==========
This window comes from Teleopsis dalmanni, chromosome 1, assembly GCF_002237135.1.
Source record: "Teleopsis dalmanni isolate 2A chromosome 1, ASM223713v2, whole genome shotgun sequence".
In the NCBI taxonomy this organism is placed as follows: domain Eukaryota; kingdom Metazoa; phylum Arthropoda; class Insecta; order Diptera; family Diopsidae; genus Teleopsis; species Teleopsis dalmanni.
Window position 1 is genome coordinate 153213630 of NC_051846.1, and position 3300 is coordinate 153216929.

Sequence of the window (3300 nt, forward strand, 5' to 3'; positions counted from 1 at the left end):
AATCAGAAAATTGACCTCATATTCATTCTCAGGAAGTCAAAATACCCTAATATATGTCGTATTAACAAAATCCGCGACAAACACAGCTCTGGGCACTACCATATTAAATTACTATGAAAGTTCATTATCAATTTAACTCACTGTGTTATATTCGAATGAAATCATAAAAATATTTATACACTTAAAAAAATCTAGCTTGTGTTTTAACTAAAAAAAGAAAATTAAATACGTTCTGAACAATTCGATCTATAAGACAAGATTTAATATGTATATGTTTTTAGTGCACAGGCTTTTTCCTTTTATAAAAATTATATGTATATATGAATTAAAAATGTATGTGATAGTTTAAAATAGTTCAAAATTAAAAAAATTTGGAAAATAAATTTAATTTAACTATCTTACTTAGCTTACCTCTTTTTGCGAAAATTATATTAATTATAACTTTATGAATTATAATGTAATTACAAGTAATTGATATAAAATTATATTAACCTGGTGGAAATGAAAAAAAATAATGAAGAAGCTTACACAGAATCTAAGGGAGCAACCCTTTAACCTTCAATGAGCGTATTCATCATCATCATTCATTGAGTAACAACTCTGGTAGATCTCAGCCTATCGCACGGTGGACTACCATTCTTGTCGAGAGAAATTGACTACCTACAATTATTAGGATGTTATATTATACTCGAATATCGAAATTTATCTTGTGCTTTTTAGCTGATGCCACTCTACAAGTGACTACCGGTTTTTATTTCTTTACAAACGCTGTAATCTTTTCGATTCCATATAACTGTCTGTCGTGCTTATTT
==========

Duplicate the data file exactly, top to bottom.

This window comes from Teleopsis dalmanni, chromosome 1, assembly GCF_002237135.1.
Source record: "Teleopsis dalmanni isolate 2A chromosome 1, ASM223713v2, whole genome shotgun sequence".
In the NCBI taxonomy this organism is placed as follows: domain Eukaryota; kingdom Metazoa; phylum Arthropoda; class Insecta; order Diptera; family Diopsidae; genus Teleopsis; species Teleopsis dalmanni.
Window position 1 is genome coordinate 153213630 of NC_051846.1, and position 3300 is coordinate 153216929.

Sequence of the window (3300 nt, forward strand, 5' to 3'; positions counted from 1 at the left end):
AATCAGAAAATTGACCTCATATTCATTCTCAGGAAGTCAAAATACCCTAATATATGTCGTATTAACAAAATCCGCGACAAACACAGCTCTGGGCACTACCATATTAAATTACTATGAAAGTTCATTATCAATTTAACTCACTGTGTTATATTCGAATGAAATCATAAAAATATTTATACACTTAAAAAAATCTAGCTTGTGTTTTAACTAAAAAAAGAAAATTAAATACGTTCTGAACAATTCGATCTATAAGACAAGATTTAATATGTATATGTTTTTAGTGCACAGGCTTTTTCCTTTTATAAAAATTATATGTATATATGAATTAAAAATGTATGTGATAGTTTAAAATAGTTCAAAATTAAAAAAATTTGGAAAATAAATTTAATTTAACTATCTTACTTAGCTTACCTCTTTTTGCGAAAATTATATTAATTATAACTTTATGAATTATAATGTAATTACAAGTAATTGATATAAAATTATATTAACCTGGTGGAAATGAAAAAAAATAATGAAGAAGCTTACACAGAATCTAAGGGAGCAACCCTTTAACCTTCAATGAGCGTATTCATCATCATCATTCATTGAGTAACAACTCTGGTAGATCTCAGCCTATCGCACGGTGGACTACCATTCTTGTCGAGAGAAATTGACTACCTACAATTATTAGGATGTTATATTATACTCGAATATCGAAATTTATCTTGTGCTTTTTAGCTGATGCCACTCTACAAGTGACTACCGGTTTTTATTTCTTTACAAACGCTGTAATCTTTTCGATTCCATATAACTGTCTGTCGTGCTTATTT